From ArticleWorld

Nasreddin was the name of a person who lived in the Middle Ages and who was a lower Muslim cleric residing in Central Asia. The spellings of the name may vary as Nasrudin, Nasr ud-Din, Nasredin, Naseeruddin Nasruddin, Nasr Eddin, Nastradhin, Nasreddine, Nastratin, Nusrettin etc.

Nasreddin was a wise philosopher and is remembered even today because of his anecdotal punchlines and hilarious stories. Such a character may often be found in Urdu, Arab, Persian, Pashto and Turkish folk tradition of vignettes. His name often is preceded by the title given to relegious scholars or men of wisdom, like “Khwaje”, “Hodja”, “Hoca”, “Hogea”, “Hodza”, “Chotzas”, “Mullah”, “Mulla”, “Molla”, “Maulana”.

Nasreddin is believed to have lived during the 11th and 14th century either in Anatolia or Persia. He is famous among the Islamic people as his stories are shared on pilgrimages to Mec. People in Morrocco, China and Central know him but under different names. There is a modern tomb built in his memory at Akşehir in Turkey. An international festival is dedicated to him. In Bukhara in Uzbekistan, there is a statue of him astride a donkey but bcakwards and he is gripping its tail (a traditional depiction).

Nasreddin, as can be percieved from the anecdotes about him, was a satirical and sardonic man who had a blunt nature. He was not afraid to use this on even the most tyrannical of sulatans. Thus, he represents the satire comedy of Central Asia and also mirrors the rebellious emotions of the public against the ruling dynasties. Although, Nasreddin was best known for his anecdotes, later on, whole stories and novels have been written about him.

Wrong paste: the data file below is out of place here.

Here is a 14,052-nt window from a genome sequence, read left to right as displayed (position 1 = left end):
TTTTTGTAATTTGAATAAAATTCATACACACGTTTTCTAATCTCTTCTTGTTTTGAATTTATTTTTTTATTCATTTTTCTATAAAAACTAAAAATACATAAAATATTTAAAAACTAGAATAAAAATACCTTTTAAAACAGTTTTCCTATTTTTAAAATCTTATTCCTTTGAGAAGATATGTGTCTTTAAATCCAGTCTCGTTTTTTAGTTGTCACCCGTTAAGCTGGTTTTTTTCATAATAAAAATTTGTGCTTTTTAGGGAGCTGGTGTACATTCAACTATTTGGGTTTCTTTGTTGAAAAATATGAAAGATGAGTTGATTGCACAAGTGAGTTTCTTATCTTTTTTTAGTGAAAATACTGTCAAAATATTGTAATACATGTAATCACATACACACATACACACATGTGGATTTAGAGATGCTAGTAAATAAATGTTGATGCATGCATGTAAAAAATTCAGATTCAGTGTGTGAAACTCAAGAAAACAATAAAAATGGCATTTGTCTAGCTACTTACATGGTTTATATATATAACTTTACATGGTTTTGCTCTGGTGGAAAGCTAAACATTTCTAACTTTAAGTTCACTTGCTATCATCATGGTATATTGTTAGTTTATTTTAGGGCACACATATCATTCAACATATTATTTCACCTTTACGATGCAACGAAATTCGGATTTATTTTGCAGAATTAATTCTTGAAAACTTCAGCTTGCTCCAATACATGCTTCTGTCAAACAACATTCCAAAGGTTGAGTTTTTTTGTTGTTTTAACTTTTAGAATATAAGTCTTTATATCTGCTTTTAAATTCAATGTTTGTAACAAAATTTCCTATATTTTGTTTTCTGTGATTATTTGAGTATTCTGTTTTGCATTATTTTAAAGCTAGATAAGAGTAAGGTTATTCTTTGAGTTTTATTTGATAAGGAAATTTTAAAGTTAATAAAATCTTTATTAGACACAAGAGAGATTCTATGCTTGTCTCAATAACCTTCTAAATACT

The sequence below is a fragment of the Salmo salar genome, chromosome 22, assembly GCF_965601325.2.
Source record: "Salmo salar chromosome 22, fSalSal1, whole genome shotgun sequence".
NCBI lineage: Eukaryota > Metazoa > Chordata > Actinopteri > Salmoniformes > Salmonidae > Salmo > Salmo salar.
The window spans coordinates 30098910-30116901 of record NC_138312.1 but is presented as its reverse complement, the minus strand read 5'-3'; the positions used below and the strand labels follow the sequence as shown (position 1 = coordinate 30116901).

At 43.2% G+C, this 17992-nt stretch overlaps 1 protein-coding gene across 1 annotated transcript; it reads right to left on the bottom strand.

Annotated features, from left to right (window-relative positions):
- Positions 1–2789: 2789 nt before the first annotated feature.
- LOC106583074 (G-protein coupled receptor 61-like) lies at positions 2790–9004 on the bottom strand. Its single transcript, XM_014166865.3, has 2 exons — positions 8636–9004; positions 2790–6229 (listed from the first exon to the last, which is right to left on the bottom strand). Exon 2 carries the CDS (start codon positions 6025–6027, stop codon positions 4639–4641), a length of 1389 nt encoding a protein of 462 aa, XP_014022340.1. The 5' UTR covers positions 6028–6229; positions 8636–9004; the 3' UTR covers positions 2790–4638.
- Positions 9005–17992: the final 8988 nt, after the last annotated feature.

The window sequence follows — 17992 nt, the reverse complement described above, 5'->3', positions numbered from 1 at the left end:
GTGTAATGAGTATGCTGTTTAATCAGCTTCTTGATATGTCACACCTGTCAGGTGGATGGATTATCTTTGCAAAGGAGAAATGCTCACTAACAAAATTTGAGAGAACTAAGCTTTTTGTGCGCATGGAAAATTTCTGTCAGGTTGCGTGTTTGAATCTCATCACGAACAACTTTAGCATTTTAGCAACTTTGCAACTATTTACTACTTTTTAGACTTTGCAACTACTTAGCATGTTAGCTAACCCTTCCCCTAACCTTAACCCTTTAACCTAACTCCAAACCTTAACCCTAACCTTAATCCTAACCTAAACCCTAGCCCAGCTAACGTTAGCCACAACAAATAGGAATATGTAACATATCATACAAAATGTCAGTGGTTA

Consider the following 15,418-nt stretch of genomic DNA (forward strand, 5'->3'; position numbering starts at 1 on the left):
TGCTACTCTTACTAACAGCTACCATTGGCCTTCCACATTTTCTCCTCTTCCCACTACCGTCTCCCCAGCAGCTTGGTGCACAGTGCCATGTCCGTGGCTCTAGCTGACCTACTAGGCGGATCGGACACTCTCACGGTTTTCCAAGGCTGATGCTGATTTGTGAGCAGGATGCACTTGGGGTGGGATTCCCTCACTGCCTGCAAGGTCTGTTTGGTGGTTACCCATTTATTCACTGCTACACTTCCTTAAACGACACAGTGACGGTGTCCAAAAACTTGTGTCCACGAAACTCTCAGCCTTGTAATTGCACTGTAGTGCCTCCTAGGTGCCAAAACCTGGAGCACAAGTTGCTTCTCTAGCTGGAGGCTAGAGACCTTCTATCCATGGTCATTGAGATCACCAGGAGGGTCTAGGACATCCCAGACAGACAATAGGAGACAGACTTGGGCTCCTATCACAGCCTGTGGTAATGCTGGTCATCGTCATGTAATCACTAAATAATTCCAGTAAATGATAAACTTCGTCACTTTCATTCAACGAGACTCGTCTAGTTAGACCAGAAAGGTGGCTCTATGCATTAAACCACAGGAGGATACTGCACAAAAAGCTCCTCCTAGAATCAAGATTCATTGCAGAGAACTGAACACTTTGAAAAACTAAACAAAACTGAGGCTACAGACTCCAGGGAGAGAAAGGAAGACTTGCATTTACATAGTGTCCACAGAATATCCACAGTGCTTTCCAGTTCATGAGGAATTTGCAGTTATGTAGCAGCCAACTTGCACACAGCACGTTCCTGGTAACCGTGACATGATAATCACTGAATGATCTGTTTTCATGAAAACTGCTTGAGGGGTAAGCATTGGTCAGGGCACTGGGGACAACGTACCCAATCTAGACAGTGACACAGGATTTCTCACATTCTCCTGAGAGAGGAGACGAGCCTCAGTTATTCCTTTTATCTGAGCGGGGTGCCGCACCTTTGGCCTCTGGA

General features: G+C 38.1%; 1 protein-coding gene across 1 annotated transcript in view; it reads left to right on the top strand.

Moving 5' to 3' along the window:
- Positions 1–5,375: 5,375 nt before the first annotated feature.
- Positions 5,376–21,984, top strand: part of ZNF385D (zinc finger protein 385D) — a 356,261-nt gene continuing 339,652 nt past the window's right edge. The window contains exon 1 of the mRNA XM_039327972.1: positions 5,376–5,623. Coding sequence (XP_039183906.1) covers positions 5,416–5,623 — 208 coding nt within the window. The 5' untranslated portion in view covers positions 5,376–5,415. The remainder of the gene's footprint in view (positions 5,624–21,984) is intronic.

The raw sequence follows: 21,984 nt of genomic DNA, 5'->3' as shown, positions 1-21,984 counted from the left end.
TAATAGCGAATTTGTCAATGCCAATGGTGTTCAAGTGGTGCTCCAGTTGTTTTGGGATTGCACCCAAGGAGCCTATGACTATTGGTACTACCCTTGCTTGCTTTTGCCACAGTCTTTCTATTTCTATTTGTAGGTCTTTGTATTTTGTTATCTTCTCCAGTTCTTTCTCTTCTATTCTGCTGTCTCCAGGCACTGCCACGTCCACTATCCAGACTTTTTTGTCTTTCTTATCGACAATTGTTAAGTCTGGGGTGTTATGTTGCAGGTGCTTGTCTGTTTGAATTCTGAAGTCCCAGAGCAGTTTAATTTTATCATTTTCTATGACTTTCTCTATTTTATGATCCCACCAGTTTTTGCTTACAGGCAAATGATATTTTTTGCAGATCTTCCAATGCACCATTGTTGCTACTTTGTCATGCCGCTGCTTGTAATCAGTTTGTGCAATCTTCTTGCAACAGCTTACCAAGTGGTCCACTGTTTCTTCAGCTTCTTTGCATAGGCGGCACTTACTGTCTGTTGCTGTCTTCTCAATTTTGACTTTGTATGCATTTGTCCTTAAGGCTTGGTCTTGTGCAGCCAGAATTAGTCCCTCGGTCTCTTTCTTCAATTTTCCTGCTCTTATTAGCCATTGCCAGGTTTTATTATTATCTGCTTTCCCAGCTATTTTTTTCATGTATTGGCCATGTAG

Nasreddin was sitting on a river bank when somebody called out to him from the opposite side: - “Hey! how do I get across?” - ‘You are across!” Nasrudin shouted out.

A neighbour once came to Nasreddin Hoja's yard gate. He went out to meet him. “Would you mind, Hoja,” the neighbour asked, “to lend me your donkey today? I have some goods to transport to the next town.” The Hoja didn’t want to lend out his animal to that particular person, and so, not to appear rude, he answered : “I'm sorry, but I've already lent him to somebody else.” Suddenly the donkey’s braying was heard behind the wall of the yard. “You lied to me, Hoja!” the neighbour exclaimed. “There it is behind that wall!” “What do you mean?” the Hoja replied indignantly. “Whom would you rather believe, a donkey or your Hoja?”